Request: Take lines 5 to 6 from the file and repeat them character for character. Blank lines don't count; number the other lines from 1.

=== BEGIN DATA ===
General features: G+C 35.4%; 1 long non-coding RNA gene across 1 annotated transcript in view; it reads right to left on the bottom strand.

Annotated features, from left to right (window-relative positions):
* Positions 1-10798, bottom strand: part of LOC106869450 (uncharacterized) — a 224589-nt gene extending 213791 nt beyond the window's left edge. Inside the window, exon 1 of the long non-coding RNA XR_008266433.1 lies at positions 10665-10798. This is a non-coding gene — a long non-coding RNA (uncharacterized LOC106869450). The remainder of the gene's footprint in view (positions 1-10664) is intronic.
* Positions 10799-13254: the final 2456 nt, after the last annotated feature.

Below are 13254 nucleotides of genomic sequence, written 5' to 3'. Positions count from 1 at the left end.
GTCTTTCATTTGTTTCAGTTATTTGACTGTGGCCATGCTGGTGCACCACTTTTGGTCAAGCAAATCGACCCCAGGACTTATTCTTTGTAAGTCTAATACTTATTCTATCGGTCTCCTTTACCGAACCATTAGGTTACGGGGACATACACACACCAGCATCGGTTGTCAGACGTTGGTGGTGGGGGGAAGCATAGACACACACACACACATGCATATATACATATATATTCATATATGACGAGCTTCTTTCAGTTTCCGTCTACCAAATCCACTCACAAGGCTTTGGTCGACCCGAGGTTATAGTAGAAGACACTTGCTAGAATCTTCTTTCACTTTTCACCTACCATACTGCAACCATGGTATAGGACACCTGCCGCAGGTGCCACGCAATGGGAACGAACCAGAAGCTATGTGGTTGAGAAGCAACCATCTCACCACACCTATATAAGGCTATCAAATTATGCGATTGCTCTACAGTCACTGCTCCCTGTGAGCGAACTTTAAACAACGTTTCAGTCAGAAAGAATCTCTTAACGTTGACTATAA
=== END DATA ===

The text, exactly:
Below are 13254 nucleotides of genomic sequence, written 5' to 3'. Positions count from 1 at the left end.
GTCTTTCATTTGTTTCAGTTATTTGACTGTGGCCATGCTGGTGCACCACTTTTGGTCAAGCAAATCGACCCCAGGACTTATTCTTTGTAAGTCTAATACTTATTCTATCGGTCTCCTTTACCGAACCATTAGGTTACGGGGACATACACACACCAGCATCGGTTGTCAGACGTTGGTGGTGGGGGGAAGCATAGACACACACACACACATGCATATATACATATATATTCATATATGACGAGCTTCTTTCAGTTTCCGTCTACCAAATCCACTCACAAGGCTTTGGTCGACCCGAGGTTATAGTAGAAGACACTTGCTAGAATCTTCTTTCACTTTTCACCTACCATACTGCAACCATGGTATAGGACACCTGCCGCAGGTGCCACGCAATGGGAACGAACCAGAAGCTATGTGGTTGAGAAGCAACCATCTCACCACACCTATATAAGGCTATCAAATTATGCGATTGCTCTACAGTCACTGCTCCCTGTGAGCGAACTTTAAACAACGTTTCAGTCAGAAAGAATCTCTTAACGTTGACTATAA